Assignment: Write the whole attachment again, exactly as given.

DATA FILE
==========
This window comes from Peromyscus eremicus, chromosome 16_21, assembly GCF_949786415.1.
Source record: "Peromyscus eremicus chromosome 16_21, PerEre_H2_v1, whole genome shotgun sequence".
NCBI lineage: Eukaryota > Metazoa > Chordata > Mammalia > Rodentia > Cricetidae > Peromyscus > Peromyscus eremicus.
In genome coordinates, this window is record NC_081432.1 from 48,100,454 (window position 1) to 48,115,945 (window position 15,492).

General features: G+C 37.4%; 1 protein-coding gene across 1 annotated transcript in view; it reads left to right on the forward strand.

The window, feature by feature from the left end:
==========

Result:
This window comes from Peromyscus eremicus, chromosome 16_21, assembly GCF_949786415.1.
Source record: "Peromyscus eremicus chromosome 16_21, PerEre_H2_v1, whole genome shotgun sequence".
NCBI lineage: Eukaryota > Metazoa > Chordata > Mammalia > Rodentia > Cricetidae > Peromyscus > Peromyscus eremicus.
In genome coordinates, this window is record NC_081432.1 from 48,100,454 (window position 1) to 48,115,945 (window position 15,492).

General features: G+C 37.4%; 1 protein-coding gene across 1 annotated transcript in view; it reads left to right on the forward strand.

The window, feature by feature from the left end: